Activism, and Scholarship

Association for Jotería Arts,

AJAAS is the new name for a national collective of artists, activists, and scholars who have been actively collaborating on projects since 2005. The timeline below provides a snapshot of some key events in our history, particularly as our origins are intertwined with several evolving discussions within the National Association for Chicano and Chicana Studies (NACCS)


2004
At the NACCS Conference in Albuquerque, New Mexico, a panel on the history of the NACCS Lesbian Caucus is declared a “women-only” space by its organizer, and members of the Joto Caucus are asked to leave before the panel starts. Women on the panel and in the audience are not in agreement about declaring this space “women-only.” Nonetheless, the men are asked to leave by the organizer.

2005
In response to the incident the year before, the Joto Caucus hosts a daylong workshop at UCLA, entitled “Difficult Dialogues.” The goal of the workshop is to build a foundation with members of the Lesbian Caucus for future collaborations.

2005
Members of the Lesbian Caucus push back against what they perceive to be its narrow identity politics. After a contentious meeting and discussion is brought to a vote, the Lesbian Caucus is renamed the Lesbian, BiMujeres, and Transgender (LBMT) Caucus.

2007
The Joto Caucus—in conjunction with activists, students, and one faculty member in Las Vegas—hosts a historic conference: “Towards a Queer Homeland: Bridging Communities and Resisting Hate.” This conference marks a turning point: shifting away from important women-only and men-only queer spaces created at NACCS that were no longer meeting the needs and collaborative aspirations of some of its members.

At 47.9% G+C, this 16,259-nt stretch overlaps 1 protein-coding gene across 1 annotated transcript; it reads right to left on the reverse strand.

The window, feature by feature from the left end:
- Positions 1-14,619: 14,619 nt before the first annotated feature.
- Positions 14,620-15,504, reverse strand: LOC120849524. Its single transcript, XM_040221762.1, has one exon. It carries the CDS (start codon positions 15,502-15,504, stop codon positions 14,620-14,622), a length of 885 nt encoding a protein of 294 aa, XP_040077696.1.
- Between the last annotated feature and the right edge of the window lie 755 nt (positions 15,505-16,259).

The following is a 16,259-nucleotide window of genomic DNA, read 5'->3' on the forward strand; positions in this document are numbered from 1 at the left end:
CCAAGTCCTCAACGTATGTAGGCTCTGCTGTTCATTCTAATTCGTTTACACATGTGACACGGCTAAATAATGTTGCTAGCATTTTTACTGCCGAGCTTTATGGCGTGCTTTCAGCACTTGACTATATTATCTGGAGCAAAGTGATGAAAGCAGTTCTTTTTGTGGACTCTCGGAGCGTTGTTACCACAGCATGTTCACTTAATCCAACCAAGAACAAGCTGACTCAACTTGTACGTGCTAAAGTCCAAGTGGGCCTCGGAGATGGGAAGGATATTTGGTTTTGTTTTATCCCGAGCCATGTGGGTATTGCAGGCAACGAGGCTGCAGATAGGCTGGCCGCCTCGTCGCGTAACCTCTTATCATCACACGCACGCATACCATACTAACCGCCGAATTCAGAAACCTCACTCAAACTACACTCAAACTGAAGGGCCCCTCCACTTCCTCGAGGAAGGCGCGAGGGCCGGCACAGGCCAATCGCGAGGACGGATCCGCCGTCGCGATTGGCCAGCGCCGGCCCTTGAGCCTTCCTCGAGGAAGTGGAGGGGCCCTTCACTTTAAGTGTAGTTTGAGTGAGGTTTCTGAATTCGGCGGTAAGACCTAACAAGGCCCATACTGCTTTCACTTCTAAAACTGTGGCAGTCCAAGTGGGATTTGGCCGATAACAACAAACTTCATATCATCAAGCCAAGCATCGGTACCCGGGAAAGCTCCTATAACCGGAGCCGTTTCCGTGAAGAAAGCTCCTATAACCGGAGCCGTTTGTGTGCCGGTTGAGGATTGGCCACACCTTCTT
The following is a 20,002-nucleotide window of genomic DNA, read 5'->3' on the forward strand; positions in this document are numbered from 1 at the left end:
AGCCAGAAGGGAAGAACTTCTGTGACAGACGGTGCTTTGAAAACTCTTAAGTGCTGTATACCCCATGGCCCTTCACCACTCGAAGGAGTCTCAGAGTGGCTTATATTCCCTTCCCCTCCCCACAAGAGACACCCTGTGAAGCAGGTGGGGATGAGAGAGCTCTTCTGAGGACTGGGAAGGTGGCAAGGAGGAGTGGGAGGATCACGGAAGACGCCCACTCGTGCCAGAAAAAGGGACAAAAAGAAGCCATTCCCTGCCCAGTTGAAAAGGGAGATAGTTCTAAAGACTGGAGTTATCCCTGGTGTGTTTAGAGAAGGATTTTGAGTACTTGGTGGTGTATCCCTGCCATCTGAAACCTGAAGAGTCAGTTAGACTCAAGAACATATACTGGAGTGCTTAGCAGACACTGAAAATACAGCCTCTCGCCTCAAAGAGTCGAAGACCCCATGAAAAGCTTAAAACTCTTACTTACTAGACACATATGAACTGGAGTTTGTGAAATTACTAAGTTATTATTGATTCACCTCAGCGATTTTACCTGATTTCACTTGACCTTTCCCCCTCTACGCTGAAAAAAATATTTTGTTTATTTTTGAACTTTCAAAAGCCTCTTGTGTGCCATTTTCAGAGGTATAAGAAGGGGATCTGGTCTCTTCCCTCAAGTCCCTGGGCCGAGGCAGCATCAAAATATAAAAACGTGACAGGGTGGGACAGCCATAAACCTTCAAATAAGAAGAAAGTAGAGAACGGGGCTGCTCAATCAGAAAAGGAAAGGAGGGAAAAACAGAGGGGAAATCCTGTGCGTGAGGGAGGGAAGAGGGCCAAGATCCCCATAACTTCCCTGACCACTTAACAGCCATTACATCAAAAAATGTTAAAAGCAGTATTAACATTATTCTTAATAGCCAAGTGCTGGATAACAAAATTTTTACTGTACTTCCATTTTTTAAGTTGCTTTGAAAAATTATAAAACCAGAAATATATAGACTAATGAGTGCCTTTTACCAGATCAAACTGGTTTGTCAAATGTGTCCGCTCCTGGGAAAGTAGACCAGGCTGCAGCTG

2008
The Joto Caucus celebrates its fifteenth anniversary by organizing a Quinceañera, in conjunction with ALLGO, at the Mexican American Cultural Center in Austin, Texas. The program includes poetry by Daniel Enrique Pérez, a ceremony to honor our “madrinas” and “padrinos,” and a performance by Tragic Bitches. As part of the ceremony, the Joto Caucus pays homage to the LBMT Caucus, Chicana/Latina feminists, and the jotos, jotas and allies that came before them and paved the way. This was an intentional ceremony to honor the past and encourage future collaborations. As the quinceañera program states, “we have instituted a new trajectory to move beyond previous goals, boundaries, and notions of identity.”

2009
The Joto Caucus, in conjunction with members of the Lesbian, BiMujeres, and Trans (LGBT) Caucus, hosts a second conference at California State University, Los Angeles: “Sacred Space Making: Mapping Queer Scholarship, Activism, and Performance.”

2010
The third conference, held at the University of Oregon, was the first to be intentionally co-sponsored by both the Joto Caucus and the LBMT Caucus. It was also the first conference that highlighted the inclusion of mixed-race people and transgender members of our communities in participation and programming. It was titled “Un Re-encuentro con mi otr@ yo: Legacies of Survival, Healing, Learning, and Resistance.”

2011
Members of the Joto Caucus and LBMT caucus meet in Berkeley, California for two days and establish the new Association for Jotería Arts, Activism, and Scholarship (AJAAS).

2011-12
A series of working meetings are held at UNLV and UCLA in an effort to engage new people who represent different facets of our community.

2012
The first AJAAS conference—“We Speak for Ourselves: Decolonizing Nuestr@s Conciencias, Cuerpos, La Tierra y el Alma”—is held at the University of New Mexico.

Our Historia

Our Historia